Sibel Karakokcek’s journey to the forefront of the vegetarian and vegan movement in Bloomington has not been your typical one. 20 years ago she and her husband took the plunge and left Ankara, Turkey to pursue their PhD studies at the University of Illinois, where Sibel specialized in sociology.

beer, tea, wine
Natsuko Mazany

It was only after moving to Bloomington a number of years later that the idea of opening a Turkish restaurant began to take shape. At first Sibel was resistant to the idea, fearing it would distract her from her studies. However, fast-forward 12 years and Sibel has “ended up doing the whole thing myself!”

salad, chicken
Anna Arteaga

Anatolia is well-known for its Lunch Buffet, which runs from 11:30am–2:30pm Wednesday through Friday, and boasts a vast spread of mouth-watering international dishes all for $9(!). However, what the adventurous-yet-broke student may not realize is that Anatolia has recently expanded its regular menu to accommodate more student-friendly meals.

The vegan and vegetarian options on offer are the type of dishes that you could trick your devoutly carnivorous father into eating and he would not know the difference (this is an extremely underrated skill).

One aspect of Anatolia’s cooking that has remained the same, however (I can vouch for this), is the taste and flavor of the food. On my visit I tried one of the new dishes, beef gyro on a bed of salad, rice, beans and cacık (yogurt with cucumbers and herbs), introduced onto the menu due to customer demand. The beef was both succulent and flavorful.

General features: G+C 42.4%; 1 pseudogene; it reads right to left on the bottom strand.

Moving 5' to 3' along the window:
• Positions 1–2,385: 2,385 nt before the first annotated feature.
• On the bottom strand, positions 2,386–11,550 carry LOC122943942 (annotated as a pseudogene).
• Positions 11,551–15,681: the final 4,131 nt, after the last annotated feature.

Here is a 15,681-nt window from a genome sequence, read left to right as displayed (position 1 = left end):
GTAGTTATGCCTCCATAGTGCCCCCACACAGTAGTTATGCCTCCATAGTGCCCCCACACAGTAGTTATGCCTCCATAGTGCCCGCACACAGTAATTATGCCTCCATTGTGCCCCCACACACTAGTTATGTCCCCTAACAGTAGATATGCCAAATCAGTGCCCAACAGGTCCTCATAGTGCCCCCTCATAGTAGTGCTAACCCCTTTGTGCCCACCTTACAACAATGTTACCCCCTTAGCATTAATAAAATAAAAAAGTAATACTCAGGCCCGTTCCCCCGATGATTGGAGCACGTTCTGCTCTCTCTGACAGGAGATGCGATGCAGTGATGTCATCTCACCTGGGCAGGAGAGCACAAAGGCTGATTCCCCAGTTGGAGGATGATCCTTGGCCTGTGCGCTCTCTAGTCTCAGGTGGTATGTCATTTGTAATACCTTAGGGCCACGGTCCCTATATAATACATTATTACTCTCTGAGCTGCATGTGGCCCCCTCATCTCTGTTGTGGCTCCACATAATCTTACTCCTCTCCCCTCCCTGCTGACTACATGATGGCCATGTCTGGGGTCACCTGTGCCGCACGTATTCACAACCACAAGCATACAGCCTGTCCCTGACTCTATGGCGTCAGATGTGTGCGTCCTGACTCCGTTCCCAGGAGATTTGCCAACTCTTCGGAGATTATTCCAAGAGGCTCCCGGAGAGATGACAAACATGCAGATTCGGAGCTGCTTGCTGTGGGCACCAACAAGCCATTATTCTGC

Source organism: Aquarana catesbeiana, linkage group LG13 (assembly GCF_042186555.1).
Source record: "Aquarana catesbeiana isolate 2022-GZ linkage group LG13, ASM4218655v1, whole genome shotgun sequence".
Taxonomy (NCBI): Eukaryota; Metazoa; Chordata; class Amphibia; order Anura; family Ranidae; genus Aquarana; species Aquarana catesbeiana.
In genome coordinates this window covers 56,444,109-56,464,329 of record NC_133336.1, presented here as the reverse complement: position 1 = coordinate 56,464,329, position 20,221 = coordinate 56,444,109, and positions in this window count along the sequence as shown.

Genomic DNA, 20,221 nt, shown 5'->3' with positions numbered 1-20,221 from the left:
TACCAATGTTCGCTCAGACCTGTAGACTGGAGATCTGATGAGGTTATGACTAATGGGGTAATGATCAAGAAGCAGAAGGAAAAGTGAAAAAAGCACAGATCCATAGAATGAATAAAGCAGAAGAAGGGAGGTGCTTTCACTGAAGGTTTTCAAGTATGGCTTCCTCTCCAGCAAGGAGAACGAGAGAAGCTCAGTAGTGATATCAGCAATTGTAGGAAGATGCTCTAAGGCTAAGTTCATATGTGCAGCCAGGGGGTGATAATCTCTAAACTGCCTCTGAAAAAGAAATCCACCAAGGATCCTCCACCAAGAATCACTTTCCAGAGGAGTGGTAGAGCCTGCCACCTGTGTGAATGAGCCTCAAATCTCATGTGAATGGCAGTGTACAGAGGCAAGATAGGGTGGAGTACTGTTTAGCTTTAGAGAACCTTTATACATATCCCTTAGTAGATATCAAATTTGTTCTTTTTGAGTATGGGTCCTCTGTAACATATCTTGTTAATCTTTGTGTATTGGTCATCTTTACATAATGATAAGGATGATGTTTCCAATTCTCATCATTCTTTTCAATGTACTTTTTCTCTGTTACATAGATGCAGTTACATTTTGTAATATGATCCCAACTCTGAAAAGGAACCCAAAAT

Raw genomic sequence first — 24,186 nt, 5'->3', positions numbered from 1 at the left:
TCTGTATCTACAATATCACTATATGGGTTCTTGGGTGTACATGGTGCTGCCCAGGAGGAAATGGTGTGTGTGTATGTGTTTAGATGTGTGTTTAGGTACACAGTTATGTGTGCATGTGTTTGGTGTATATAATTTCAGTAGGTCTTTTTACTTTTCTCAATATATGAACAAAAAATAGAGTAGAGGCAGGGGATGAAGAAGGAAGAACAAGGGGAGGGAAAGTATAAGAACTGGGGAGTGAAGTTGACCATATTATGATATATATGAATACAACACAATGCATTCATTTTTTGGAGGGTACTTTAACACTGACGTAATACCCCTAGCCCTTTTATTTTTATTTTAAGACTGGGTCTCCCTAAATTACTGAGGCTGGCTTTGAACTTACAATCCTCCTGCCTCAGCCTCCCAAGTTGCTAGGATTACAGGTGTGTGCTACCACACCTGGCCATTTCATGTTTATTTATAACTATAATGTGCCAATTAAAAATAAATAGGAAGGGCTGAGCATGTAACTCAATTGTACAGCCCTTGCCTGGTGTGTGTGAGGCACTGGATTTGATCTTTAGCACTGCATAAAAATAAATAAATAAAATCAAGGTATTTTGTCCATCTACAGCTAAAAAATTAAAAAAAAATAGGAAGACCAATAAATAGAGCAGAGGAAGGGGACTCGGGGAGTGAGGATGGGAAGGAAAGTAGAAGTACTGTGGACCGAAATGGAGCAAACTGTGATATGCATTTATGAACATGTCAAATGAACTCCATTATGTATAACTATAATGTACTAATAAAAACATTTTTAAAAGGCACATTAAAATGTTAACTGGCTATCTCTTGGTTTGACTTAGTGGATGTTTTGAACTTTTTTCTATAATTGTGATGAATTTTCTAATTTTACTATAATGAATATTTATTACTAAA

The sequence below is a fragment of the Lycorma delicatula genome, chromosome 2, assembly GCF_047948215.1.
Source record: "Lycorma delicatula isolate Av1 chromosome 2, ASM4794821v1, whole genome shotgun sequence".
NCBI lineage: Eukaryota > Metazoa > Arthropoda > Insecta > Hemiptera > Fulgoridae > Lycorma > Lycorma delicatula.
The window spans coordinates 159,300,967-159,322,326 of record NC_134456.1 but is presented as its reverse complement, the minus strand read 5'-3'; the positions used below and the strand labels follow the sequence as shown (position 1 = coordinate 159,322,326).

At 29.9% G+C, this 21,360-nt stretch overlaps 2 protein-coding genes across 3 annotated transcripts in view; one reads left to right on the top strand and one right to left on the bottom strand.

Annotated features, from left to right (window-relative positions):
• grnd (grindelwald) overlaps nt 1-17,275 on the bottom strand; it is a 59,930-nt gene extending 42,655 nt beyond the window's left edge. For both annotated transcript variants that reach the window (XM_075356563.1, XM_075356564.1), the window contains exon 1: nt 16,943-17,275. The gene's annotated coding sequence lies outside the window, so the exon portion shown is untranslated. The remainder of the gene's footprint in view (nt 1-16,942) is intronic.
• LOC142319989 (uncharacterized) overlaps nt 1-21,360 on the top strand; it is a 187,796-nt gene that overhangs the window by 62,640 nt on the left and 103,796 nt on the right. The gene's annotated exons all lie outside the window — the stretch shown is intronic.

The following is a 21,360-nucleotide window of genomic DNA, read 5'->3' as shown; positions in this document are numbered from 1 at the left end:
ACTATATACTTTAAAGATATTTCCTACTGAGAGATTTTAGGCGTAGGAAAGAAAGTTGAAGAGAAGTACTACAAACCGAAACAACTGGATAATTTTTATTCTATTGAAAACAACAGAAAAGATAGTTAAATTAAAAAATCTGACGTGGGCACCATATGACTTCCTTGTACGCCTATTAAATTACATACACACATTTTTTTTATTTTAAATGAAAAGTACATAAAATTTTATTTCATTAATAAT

meat, legume, cereal, vegetable
Natsuko Mazany

Where Anatolia is making real strides and standing out from the crowd is in the vegan/vegetarian community. Sibel explains that Turkish cooking lends itself to vegan and vegetarian adaptation, but I think there is a certain amount of skill involved too.

A particular highlight is the Happy Vegan Combo, which, for an incredible $7.95, entitles you to unlimited freshly made soup with house-baked Turkish bread, salad, seasoned rice and beans, and to finish off, Turkish tea. My description does not do justice to what is essentially a banquet—the strain on the top button of my jeans afterwards is testament to this.

Natsuko Mazany

To me, what makes different Anatolia from other Turkish or Mediterranean restaurants around is the hospitality of its host. Sibel’s genuinely warm personality was infectious as she engaged with customers. Since leaving Ireland 4 months ago to study at IU, I have found this aspect of eating out sadly lacking on many occasions.

It wasn’t until my experience in Anatolia that I realized what it was that I had been missing—the enjoyment of taking your time over food, and enjoying the whole experience.